Subject to certain variations, on-field clothing generally includes a collared shirt with short or long sleeves; long trousers; woolen pullover (if needed); cricket cap (for fielding) or a safety helmet; and spiked shoes or boots to increase traction. The kit is traditionally all white and this remains the case in Test and first-class cricket but, in limited overs cricket, team colours are worn instead.[81]

Women's cricket was first recorded in Surrey in 1745.[111] International development began at the start of the 20th century and the first Test Match was played between Australia and England in December 1934.[112] The following year, New Zealand women joined them, and in 2007 Netherlands women became the tenth women's Test nation when they made their debut against South Africa women. In 1958, the International Women's Cricket Council was founded (it merged with the ICC in 2005).[112] In 1973, the first Cricket World Cup of any kind took place when a Women's World Cup was held in England.[112] In 2005, the International Women's Cricket Council was merged with the International Cricket Council (ICC) to form one unified body to help manage and develop cricket. The ICC Women's Rankings were launched on 1 October 2015 covering all three formats of women's cricket. In October 2018 following the ICC's decision to award T20 International status to all members, the Women's rankings were split into separate ODI (for Full Members) and T20I lists.[113]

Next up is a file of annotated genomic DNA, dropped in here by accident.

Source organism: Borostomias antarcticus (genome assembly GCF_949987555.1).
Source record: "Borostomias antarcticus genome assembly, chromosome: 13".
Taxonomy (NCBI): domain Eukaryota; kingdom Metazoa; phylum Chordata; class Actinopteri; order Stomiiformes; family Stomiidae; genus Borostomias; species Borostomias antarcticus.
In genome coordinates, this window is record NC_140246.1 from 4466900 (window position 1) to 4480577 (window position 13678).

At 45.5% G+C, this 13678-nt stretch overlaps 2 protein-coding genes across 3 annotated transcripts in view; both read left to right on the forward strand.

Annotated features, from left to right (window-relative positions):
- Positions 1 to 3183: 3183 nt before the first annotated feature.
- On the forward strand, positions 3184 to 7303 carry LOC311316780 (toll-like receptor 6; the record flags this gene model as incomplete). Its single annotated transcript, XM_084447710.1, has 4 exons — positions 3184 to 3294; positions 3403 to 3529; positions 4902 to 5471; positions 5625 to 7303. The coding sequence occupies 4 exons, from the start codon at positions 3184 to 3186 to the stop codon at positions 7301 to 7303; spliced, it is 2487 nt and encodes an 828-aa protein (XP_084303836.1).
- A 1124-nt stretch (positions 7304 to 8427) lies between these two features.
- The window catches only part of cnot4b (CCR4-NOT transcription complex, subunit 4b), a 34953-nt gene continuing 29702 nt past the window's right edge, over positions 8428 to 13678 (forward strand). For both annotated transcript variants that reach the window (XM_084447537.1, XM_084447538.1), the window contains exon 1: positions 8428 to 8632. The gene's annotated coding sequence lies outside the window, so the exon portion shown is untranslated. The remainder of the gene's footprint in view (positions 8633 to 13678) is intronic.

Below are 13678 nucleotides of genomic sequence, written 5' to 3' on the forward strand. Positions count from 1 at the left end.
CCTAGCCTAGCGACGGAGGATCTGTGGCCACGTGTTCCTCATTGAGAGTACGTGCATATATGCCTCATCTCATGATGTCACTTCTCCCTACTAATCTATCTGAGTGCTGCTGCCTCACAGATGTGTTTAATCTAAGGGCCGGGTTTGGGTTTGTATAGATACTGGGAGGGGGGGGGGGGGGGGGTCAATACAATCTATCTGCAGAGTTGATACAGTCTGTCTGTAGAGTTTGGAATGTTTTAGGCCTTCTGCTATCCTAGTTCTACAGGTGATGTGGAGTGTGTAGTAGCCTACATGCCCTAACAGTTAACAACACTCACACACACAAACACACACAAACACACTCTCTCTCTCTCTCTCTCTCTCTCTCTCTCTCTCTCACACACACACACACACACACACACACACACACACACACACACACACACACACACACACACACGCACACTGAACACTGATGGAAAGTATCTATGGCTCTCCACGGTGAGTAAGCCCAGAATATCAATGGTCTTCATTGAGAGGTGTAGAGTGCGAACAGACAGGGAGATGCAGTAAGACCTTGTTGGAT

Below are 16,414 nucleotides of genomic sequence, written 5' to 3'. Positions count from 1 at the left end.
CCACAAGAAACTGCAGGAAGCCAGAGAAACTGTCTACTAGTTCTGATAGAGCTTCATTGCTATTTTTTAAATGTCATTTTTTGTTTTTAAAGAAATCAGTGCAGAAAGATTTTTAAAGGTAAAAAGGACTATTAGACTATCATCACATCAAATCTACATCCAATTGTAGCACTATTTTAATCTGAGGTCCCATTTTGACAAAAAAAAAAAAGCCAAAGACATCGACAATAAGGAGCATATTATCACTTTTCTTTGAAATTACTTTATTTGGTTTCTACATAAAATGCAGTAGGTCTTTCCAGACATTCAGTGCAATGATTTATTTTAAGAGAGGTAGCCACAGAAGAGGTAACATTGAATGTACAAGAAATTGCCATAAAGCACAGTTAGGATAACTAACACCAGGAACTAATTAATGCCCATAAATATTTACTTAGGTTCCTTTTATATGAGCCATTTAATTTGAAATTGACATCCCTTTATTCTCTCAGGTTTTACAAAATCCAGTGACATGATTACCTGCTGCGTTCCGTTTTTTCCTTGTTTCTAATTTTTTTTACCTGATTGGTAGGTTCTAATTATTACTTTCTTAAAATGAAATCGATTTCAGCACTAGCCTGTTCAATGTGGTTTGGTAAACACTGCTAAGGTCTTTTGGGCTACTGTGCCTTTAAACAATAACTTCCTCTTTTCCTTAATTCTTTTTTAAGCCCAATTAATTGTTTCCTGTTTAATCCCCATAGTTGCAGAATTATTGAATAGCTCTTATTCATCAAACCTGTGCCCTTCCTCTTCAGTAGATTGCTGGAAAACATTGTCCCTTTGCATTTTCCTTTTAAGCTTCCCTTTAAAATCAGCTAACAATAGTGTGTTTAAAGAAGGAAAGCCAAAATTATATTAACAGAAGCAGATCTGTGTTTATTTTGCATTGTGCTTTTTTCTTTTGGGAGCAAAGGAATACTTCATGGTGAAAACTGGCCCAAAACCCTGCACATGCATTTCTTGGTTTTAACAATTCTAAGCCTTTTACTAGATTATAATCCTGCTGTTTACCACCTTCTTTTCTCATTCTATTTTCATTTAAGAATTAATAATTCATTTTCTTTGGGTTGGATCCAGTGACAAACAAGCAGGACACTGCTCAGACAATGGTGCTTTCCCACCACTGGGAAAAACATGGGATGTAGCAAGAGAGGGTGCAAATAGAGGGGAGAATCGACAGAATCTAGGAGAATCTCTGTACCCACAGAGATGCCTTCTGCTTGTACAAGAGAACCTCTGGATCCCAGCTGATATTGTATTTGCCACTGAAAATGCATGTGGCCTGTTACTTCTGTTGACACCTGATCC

If the match has only a single innings per side, then a maximum number of overs applies to each innings. Such a match is called a "limited overs" or "one-day" match, and the side scoring more runs wins regardless of the number of wickets lost, so that a draw cannot occur. If this kind of match is temporarily interrupted by bad weather, then a complex mathematical formula, known as the Duckworth-Lewis method after its developers, is often used to recalculate a new target score. A one-day match can also be declared a "no-result" if fewer than a previously agreed number of overs have been bowled by either team, in circumstances that make normal resumption of play impossible; for example, wet weather.[66]